Developments since 1947

The state of Madras between 1950 and 1956 with the territorial changes in 1953:
             Madras border before 1953 Andhra (from 1953) Mysore before 1953 Bellary district (1953 to Mysore) Madras after 1953

After British India was granted independence in 1947, Madras State became a member of the Indian Union. In addition to today's Tamil Nadu, it included large parts of today's state of Andhra Pradesh as well as parts of Karnataka and Kerala . PS Kumaraswamy Raja of the Indian National Congress was the first Chief Minister (1950 to 1952). He was followed by his party colleagues C. Rajagopalachari (1952 to 1954), K. Kamaraj (1954 to 1963), who made a special contribution to improving the education system and fighting illiteracy, and M. Bakthavatsalam (1963 to 1967). In the course of the States Reorganization Act 1956, the Indian states were reorganized according to language borders. The Tamil-speaking areas were added to the state of Madras. This gave the state the borders of what is now Tamil Nadu, but initially retained the name Madras.

In the meantime, a new party called Dravida Munnetra Kazhagam (Union for the Progress of the Dravids; DMK) had formed from the DK in 1949 under the leadership of CN Annadurai . At the beginning it also supported the demand for secession, but gave it up in the early 1960s and replaced it with the demand for political and cultural autonomy for the states within the Indian Union. The DMK first took part in elections in Madras in 1957 and soon rose to become the most important opposition party. In 1967 she won the regional parliament elections for the first time under the leadership of Annadurai. The new DMK government decided to rename Madras to Tamil Nadu (“Land of the Tamils”), which came into force in 1969. After Annadurai's death M. Karunanidhi took over the management of DMK. In 1972 the AIADMK split off from the DMK under the popular film actor MG Ramachandran (MGR) . Since then, the Tamil Nadu government has always been one of the two regional parties. The AIADMK won the elections for the first time in 1977. MG Ramachandran became the new Chief Minister and remained so until his death in 1987. Since the 1990s, Tamil Nadu's policy has been shaped by competition between M. Karunanidhi (Chief Minister from 1969 to 1976, 1989 to 1991, 1996 to 2001 and 2006 to 2011) and the former actress J. Jayalalithaa , who succeeded MG Ramachandrans at the helm of the AIADMK and held the post of Chief Minister from 1991 to 1996, with interruptions from 2001 to 2006 and again with interruptions in 2011 until her death in 2016 .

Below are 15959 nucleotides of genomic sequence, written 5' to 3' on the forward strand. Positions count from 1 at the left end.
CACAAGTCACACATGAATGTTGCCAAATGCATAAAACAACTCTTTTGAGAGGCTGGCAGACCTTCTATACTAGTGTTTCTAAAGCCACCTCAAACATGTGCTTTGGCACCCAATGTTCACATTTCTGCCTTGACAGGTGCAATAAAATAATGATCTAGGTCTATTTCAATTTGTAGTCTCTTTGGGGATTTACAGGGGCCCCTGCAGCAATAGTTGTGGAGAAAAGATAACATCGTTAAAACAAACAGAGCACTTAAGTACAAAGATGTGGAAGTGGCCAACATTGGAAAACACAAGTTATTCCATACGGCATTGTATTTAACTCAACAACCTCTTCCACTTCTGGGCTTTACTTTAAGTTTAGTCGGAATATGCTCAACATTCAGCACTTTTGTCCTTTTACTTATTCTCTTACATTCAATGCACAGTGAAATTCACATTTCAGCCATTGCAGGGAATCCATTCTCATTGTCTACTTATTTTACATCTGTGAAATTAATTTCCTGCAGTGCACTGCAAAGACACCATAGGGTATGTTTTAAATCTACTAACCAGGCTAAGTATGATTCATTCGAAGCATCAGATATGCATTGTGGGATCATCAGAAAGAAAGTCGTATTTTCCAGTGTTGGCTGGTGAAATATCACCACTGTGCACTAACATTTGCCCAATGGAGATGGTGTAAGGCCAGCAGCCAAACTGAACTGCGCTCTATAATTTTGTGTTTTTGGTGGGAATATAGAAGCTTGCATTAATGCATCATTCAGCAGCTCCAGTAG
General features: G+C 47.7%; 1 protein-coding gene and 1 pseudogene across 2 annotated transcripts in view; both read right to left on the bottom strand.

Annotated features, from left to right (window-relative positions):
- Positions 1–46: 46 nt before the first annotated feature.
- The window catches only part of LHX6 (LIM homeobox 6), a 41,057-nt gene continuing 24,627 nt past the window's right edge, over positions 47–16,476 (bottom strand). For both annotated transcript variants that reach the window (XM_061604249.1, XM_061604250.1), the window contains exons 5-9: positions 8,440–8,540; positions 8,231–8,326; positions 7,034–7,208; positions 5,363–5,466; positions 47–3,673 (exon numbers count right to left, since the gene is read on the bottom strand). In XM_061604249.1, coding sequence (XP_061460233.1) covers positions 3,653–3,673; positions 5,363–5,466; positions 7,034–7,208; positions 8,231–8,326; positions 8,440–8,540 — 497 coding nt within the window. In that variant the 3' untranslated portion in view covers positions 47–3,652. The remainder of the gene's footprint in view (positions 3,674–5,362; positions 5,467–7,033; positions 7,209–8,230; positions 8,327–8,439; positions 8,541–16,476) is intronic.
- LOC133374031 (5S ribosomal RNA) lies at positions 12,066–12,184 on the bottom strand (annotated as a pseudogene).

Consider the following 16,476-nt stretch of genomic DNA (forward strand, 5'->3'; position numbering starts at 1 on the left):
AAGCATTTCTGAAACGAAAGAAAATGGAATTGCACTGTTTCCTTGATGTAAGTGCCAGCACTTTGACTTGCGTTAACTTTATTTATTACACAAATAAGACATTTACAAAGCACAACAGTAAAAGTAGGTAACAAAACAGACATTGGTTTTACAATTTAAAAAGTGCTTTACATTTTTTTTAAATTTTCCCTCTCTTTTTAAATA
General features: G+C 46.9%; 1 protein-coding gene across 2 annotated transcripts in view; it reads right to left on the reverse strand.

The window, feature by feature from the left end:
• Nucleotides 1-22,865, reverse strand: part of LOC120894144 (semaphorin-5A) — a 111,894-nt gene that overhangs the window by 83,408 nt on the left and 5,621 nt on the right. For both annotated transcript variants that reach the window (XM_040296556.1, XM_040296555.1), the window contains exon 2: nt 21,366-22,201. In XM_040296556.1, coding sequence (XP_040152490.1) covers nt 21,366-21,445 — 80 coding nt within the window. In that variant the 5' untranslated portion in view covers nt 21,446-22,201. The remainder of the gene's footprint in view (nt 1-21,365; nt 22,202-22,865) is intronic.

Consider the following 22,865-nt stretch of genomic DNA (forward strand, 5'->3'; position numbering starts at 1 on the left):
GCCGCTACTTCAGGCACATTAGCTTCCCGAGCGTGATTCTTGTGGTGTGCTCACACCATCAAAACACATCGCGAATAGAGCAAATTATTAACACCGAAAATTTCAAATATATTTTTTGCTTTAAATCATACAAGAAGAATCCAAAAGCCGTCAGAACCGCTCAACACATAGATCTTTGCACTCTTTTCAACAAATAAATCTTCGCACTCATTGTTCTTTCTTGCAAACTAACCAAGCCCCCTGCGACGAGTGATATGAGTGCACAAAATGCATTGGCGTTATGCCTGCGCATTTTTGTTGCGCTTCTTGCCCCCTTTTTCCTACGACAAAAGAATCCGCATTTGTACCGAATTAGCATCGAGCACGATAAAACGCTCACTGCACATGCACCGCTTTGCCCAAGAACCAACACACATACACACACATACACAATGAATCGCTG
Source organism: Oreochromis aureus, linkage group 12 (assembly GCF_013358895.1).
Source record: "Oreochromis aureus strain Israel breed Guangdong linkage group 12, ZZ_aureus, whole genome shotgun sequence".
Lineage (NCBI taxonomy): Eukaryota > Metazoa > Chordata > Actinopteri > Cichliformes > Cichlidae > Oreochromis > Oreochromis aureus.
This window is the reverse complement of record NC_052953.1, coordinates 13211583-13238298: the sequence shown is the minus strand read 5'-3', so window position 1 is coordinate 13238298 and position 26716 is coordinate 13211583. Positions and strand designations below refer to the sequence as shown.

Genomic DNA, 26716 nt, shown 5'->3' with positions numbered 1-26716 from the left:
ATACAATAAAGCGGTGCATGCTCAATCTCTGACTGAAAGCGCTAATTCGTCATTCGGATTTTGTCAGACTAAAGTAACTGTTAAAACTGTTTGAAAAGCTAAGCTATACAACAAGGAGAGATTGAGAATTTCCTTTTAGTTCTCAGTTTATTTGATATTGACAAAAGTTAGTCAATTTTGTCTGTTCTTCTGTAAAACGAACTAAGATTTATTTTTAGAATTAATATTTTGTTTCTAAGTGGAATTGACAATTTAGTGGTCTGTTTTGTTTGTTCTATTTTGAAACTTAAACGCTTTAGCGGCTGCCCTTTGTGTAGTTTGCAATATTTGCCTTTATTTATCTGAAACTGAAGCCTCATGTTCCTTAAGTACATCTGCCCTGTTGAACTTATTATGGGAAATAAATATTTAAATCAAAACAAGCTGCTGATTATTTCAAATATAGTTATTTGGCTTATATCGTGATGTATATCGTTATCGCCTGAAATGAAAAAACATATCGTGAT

In the 1980s, the Liberation Tigers of Tamil Eelam (LTTE), fighting for the independence of the predominantly Tamil-inhabited parts of Sri Lanka , used Tamil Nadu as a retreat and base for their activities in Sri Lanka. The government initially approved this action out of consideration for the sympathy of the Tamil Nadu population for the oppressed Tamils ​​of Sri Lanka. However, several assassinations carried out by LTTE separatists on Indian soil destroyed the confidence of the Indian Tamils ​​in the LTTE. On May 21, 1991, former Indian Prime Minister Rajiv Gandhi was murdered by an LTTE-affiliated suicide bomber during an election rally in Sriperumbudur near Kanchipuram . Today the Indian government classifies the LTTE as a terrorist organization.